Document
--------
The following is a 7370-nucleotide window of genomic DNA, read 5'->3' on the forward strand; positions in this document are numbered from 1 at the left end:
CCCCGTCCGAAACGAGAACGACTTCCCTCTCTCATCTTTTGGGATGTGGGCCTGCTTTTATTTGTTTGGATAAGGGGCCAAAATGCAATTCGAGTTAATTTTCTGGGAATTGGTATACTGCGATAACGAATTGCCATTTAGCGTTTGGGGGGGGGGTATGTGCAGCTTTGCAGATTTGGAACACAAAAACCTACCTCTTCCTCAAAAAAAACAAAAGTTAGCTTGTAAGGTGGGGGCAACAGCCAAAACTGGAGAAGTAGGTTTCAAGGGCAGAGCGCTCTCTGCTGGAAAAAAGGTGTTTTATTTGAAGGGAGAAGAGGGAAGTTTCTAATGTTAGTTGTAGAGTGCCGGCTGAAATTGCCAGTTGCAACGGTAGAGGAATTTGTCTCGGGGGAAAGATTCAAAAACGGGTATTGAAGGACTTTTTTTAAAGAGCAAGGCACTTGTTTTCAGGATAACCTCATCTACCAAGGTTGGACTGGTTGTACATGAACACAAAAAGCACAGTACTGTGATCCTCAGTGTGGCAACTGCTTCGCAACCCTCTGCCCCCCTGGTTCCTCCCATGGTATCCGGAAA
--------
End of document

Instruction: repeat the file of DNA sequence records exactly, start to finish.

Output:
The following is a 7370-nucleotide window of genomic DNA, read 5'->3' on the forward strand; positions in this document are numbered from 1 at the left end:
CCCCGTCCGAAACGAGAACGACTTCCCTCTCTCATCTTTTGGGATGTGGGCCTGCTTTTATTTGTTTGGATAAGGGGCCAAAATGCAATTCGAGTTAATTTTCTGGGAATTGGTATACTGCGATAACGAATTGCCATTTAGCGTTTGGGGGGGGGGTATGTGCAGCTTTGCAGATTTGGAACACAAAAACCTACCTCTTCCTCAAAAAAAACAAAAGTTAGCTTGTAAGGTGGGGGCAACAGCCAAAACTGGAGAAGTAGGTTTCAAGGGCAGAGCGCTCTCTGCTGGAAAAAAGGTGTTTTATTTGAAGGGAGAAGAGGGAAGTTTCTAATGTTAGTTGTAGAGTGCCGGCTGAAATTGCCAGTTGCAACGGTAGAGGAATTTGTCTCGGGGGAAAGATTCAAAAACGGGTATTGAAGGACTTTTTTTAAAGAGCAAGGCACTTGTTTTCAGGATAACCTCATCTACCAAGGTTGGACTGGTTGTACATGAACACAAAAAGCACAGTACTGTGATCCTCAGTGTGGCAACTGCTTCGCAACCCTCTGCCCCCCTGGTTCCTCCCATGGTATCCGGAAA